The remains of the architecture commissioned by Babur reveals that he based his design not in Sultanate style but in the Persian Timurid style. During the succeeding rule of Humayun Dynasty, mixed features in the architecture were evident in the structures erected (Murali). Although the Timurid style was still incorporated in the design, ancient methods of building such as stone facing and aesthetic renditions such as the addition of decorative elements in the façade were revived and applied in Humayun architecture (Murali). An example of this is the incorporation of traditional Indian beam and pillar structures in the Mughal palace.
It was during Akbar’s reign that Mughal architecture developed a distinct imperial characteristic. His liberal attitude paved way for various influences to blend in the established architectural style of the dynasty (Murali). He employed Persian artists in constructing mosque and palaces, and their individual artistic styles inevitably showed in the work. Koch describes Akbar’s style to be a “supra-regional synthesis” of influences “extensively borrowed from Timurid, Persian, Indian, and Transoxanian” (region in Central Asia) (qtd. in Murali). Moreover, this violent fusion is tempered by Akbar’s use of red stone which is a famous building material in that region.
The structures erected in Akbar’s time exhibit key features of Mughal architecture. These include an intricate ground plan, central octagonal chambers, intricate façade, cupolas, kiosks, and pinnacles (“Mughal Architecture”). Islamic structures from other parts of the world display the same quality of spaciousness, massiveness, and grandeur which are not present in Hindu architecture (Mughal Architecture). The city of Fatephur sikri is said to define Akbar’s style.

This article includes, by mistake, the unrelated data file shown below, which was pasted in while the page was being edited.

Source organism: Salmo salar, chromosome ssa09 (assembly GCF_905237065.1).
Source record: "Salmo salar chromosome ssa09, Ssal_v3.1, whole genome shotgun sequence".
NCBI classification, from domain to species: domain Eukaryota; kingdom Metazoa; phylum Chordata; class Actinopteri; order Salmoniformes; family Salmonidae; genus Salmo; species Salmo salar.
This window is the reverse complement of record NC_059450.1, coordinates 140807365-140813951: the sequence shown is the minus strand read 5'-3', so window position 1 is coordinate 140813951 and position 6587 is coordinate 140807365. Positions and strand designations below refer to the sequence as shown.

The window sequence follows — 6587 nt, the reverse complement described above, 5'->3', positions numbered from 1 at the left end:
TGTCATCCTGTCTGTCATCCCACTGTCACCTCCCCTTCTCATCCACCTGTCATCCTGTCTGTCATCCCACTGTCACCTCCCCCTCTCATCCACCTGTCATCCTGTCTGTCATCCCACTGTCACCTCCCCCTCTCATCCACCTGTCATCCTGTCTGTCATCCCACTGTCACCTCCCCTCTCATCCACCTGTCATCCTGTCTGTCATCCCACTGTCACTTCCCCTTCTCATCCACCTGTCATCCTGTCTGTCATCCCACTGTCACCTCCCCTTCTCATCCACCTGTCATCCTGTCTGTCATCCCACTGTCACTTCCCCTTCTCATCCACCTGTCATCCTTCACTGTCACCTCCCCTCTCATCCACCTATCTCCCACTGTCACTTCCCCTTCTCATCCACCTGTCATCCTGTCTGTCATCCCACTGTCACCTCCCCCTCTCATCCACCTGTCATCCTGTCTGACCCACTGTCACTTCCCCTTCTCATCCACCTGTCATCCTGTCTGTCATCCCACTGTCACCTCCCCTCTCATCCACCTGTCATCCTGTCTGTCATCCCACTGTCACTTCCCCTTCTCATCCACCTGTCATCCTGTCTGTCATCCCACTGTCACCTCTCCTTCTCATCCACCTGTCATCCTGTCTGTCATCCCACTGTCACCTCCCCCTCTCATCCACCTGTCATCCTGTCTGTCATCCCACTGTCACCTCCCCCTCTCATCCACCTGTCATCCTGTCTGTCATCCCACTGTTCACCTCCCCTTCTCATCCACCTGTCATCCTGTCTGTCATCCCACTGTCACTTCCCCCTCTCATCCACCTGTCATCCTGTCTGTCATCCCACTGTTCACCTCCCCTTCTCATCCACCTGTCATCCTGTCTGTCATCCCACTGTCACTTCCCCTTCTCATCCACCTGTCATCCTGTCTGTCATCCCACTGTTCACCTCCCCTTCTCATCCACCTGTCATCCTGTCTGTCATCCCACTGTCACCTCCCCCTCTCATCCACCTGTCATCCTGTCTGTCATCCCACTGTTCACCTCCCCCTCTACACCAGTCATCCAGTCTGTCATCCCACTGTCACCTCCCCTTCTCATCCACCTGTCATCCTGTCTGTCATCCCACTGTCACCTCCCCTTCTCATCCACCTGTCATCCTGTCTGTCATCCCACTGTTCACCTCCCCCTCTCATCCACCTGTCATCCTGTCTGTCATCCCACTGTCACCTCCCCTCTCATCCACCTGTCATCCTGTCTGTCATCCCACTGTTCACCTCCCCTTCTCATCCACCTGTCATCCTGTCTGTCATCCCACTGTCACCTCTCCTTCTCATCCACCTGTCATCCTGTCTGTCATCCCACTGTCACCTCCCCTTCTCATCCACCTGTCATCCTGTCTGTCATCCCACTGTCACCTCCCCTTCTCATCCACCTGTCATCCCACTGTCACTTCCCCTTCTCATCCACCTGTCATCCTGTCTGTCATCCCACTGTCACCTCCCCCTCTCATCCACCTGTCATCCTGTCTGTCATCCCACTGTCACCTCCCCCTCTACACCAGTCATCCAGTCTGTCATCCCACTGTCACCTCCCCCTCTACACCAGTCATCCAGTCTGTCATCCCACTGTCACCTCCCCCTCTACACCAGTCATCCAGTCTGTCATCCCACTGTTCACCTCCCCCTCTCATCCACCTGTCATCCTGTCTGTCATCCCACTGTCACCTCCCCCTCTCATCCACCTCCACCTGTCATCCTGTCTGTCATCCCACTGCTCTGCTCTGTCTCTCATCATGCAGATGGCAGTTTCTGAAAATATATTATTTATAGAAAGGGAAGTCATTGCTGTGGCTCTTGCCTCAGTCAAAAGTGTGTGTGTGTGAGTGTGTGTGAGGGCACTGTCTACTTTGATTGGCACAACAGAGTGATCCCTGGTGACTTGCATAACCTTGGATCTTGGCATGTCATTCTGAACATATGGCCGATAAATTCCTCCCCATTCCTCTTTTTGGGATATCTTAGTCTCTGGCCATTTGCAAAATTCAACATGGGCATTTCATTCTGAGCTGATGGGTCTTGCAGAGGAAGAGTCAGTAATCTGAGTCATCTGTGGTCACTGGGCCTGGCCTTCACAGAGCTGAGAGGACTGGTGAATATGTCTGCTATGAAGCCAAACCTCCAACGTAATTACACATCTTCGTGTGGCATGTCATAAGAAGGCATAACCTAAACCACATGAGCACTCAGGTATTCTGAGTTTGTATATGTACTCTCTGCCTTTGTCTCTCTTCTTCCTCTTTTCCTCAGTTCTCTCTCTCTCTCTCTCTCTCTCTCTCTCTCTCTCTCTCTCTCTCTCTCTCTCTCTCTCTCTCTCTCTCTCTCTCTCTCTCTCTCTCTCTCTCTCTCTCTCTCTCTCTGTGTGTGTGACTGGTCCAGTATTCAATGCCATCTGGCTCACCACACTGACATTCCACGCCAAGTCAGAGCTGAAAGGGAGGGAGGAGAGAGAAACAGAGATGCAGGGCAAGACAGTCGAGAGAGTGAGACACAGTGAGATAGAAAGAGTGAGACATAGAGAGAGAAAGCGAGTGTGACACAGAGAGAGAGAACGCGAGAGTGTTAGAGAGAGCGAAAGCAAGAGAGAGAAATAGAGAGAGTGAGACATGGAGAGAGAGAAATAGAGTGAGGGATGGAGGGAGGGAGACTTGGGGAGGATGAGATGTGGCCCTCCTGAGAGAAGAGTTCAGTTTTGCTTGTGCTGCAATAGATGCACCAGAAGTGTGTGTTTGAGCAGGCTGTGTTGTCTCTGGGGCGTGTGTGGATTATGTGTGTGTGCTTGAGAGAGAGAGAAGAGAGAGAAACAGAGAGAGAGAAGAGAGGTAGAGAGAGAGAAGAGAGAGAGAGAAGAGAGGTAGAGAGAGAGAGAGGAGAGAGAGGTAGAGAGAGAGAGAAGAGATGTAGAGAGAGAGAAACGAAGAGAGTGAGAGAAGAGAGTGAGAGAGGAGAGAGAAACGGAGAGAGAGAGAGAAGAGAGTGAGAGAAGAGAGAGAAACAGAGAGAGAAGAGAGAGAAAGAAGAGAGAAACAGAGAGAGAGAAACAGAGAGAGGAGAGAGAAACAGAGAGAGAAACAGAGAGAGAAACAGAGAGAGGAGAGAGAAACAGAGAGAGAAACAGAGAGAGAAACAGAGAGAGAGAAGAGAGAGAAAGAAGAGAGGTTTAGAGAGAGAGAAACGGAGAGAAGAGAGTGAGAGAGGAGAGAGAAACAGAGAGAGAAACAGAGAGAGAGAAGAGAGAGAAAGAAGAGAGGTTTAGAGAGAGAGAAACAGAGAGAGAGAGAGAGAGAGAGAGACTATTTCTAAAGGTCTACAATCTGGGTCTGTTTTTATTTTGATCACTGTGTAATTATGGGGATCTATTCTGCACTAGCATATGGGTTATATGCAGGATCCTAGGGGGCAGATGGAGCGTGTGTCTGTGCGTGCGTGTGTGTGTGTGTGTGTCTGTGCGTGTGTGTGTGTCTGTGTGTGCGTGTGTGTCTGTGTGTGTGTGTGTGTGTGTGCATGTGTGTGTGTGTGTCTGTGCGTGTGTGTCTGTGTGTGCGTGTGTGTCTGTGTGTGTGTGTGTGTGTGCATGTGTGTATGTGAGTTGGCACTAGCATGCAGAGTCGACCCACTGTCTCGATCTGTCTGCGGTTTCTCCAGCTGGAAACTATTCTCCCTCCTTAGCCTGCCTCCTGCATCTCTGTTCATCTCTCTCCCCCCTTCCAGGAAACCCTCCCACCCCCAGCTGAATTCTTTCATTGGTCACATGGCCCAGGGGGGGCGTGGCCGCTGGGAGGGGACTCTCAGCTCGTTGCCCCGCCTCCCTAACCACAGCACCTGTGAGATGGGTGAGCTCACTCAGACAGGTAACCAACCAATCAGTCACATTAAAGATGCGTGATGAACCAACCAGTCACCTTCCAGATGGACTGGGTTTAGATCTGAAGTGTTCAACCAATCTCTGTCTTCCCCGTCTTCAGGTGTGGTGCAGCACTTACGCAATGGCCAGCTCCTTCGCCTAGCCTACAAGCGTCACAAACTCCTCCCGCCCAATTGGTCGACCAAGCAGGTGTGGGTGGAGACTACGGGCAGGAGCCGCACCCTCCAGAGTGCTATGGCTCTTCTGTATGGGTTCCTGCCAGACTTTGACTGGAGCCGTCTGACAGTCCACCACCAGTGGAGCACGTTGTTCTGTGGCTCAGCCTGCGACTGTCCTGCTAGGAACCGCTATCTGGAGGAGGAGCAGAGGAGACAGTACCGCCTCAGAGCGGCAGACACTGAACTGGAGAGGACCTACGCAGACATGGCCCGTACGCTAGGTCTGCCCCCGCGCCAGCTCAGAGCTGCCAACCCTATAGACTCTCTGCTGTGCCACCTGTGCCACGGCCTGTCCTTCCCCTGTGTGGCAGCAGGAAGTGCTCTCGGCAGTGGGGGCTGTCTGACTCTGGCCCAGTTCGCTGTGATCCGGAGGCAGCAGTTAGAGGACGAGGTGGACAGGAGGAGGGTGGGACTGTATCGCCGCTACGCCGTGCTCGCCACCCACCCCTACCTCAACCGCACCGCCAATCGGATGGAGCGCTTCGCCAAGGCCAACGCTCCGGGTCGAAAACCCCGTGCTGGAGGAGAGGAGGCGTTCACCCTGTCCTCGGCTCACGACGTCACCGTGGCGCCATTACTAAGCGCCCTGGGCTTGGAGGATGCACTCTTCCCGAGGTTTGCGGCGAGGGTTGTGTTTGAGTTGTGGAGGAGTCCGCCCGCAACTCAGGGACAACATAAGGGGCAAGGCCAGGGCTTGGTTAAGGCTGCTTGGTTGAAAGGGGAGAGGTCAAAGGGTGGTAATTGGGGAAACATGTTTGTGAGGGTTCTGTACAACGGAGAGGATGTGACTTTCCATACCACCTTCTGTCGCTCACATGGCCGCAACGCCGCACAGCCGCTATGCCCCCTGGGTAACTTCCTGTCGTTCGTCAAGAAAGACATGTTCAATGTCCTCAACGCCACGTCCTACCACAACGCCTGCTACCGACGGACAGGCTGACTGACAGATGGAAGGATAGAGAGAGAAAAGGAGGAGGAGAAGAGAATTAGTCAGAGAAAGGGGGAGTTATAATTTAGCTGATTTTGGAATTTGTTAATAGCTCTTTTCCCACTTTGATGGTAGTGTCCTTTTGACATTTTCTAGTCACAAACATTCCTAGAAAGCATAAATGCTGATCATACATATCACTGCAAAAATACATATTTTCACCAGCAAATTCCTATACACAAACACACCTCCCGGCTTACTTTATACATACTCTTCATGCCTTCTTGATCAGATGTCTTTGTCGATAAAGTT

Aside from architecture, the visual arts also took Akbar’s interest. He commissioned Persian painters to create ornate manuscripts which also reflected Indian tastes for bright colors and detailed landscape. Akbar’s successor, Jahangir, showed as much enthusiasm for the visual arts during his reign. Jahangir had strong artistic sense and he encouraged the creation of works of art which mostly depicted the flora and fauna of his kingdom (Sardar).
According to Kumar (2000), Jahangir was a naturalist which explains his preference for realistic rendition of nature. The works produced during his reign are representative of the non-spiritual and non-symbolic features of Mughal art (Kumar). Most of the paintings mounted on palaces, including those which were produced during the reign of succeeding emperors, featured court scenes, literary episodes, and the nature. Objectivity is a key characteristic of Mughal art. Mughal painters used colors not as embellishments as in the creation of Persian tapestry or mosaics, but as a natural part of the subject they are painting (Kumar). Jahangir also cultivated calligraphy considered to be primarily an Islamic art. Calligraphy is manifested in their elaborate manuscripts and also in the inscriptions found on the gateways of mosque. Some notable Western influences can be seen from the works commissioned by Jahangir. The presence of Jesuit missionaries in Mughal courts hastened the convergence of diverse cultures as Mughal artists became interested in Christian painting brought by these missionaries (“Mughal School of Painting”)